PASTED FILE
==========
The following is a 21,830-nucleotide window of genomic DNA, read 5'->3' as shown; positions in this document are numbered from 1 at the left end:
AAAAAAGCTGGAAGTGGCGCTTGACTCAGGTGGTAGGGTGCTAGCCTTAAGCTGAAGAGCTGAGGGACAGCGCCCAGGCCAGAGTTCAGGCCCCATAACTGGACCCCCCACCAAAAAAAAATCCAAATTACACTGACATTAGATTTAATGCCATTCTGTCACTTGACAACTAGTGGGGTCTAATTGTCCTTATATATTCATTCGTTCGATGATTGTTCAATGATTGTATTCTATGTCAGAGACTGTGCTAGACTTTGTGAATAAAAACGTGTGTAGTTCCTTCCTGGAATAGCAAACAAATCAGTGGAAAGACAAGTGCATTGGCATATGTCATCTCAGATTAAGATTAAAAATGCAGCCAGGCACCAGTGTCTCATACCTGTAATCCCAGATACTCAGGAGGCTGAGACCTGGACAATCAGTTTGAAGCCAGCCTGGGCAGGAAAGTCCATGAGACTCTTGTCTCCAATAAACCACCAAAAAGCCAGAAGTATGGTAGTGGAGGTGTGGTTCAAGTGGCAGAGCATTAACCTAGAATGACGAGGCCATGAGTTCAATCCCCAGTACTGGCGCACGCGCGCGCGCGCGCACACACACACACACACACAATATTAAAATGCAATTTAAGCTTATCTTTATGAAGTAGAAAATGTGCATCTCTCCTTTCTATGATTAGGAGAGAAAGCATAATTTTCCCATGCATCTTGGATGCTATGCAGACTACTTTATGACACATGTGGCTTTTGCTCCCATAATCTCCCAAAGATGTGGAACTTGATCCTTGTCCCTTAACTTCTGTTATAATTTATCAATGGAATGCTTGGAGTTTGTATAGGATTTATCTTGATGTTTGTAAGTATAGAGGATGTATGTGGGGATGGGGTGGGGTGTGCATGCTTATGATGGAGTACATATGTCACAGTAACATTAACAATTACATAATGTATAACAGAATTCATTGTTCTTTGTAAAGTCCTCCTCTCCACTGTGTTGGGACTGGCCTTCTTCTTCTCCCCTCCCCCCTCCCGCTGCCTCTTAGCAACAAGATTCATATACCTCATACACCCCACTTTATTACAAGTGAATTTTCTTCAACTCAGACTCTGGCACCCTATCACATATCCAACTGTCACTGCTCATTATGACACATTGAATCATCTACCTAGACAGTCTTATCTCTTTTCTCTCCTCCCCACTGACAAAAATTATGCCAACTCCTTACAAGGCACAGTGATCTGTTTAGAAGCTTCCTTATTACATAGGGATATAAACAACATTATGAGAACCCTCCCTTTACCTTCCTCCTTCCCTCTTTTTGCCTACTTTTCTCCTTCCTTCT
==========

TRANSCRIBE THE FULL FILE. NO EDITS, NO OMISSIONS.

The following is a 21,830-nucleotide window of genomic DNA, read 5'->3' as shown; positions in this document are numbered from 1 at the left end:
AAAAAAGCTGGAAGTGGCGCTTGACTCAGGTGGTAGGGTGCTAGCCTTAAGCTGAAGAGCTGAGGGACAGCGCCCAGGCCAGAGTTCAGGCCCCATAACTGGACCCCCCACCAAAAAAAAATCCAAATTACACTGACATTAGATTTAATGCCATTCTGTCACTTGACAACTAGTGGGGTCTAATTGTCCTTATATATTCATTCGTTCGATGATTGTTCAATGATTGTATTCTATGTCAGAGACTGTGCTAGACTTTGTGAATAAAAACGTGTGTAGTTCCTTCCTGGAATAGCAAACAAATCAGTGGAAAGACAAGTGCATTGGCATATGTCATCTCAGATTAAGATTAAAAATGCAGCCAGGCACCAGTGTCTCATACCTGTAATCCCAGATACTCAGGAGGCTGAGACCTGGACAATCAGTTTGAAGCCAGCCTGGGCAGGAAAGTCCATGAGACTCTTGTCTCCAATAAACCACCAAAAAGCCAGAAGTATGGTAGTGGAGGTGTGGTTCAAGTGGCAGAGCATTAACCTAGAATGACGAGGCCATGAGTTCAATCCCCAGTACTGGCGCACGCGCGCGCGCGCGCACACACACACACACACACAATATTAAAATGCAATTTAAGCTTATCTTTATGAAGTAGAAAATGTGCATCTCTCCTTTCTATGATTAGGAGAGAAAGCATAATTTTCCCATGCATCTTGGATGCTATGCAGACTACTTTATGACACATGTGGCTTTTGCTCCCATAATCTCCCAAAGATGTGGAACTTGATCCTTGTCCCTTAACTTCTGTTATAATTTATCAATGGAATGCTTGGAGTTTGTATAGGATTTATCTTGATGTTTGTAAGTATAGAGGATGTATGTGGGGATGGGGTGGGGTGTGCATGCTTATGATGGAGTACATATGTCACAGTAACATTAACAATTACATAATGTATAACAGAATTCATTGTTCTTTGTAAAGTCCTCCTCTCCACTGTGTTGGGACTGGCCTTCTTCTTCTCCCCTCCCCCCTCCCGCTGCCTCTTAGCAACAAGATTCATATACCTCATACACCCCACTTTATTACAAGTGAATTTTCTTCAACTCAGACTCTGGCACCCTATCACATATCCAACTGTCACTGCTCATTATGACACATTGAATCATCTACCTAGACAGTCTTATCTCTTTTCTCTCCTCCCCACTGACAAAAATTATGCCAACTCCTTACAAGGCACAGTGATCTGTTTAGAAGCTTCCTTATTACATAGGGATATAAACAACATTATGAGAACCCTCCCTTTACCTTCCTCCTTCCCTCTTTTTGCCTACTTTTCTCCTTCCTTCT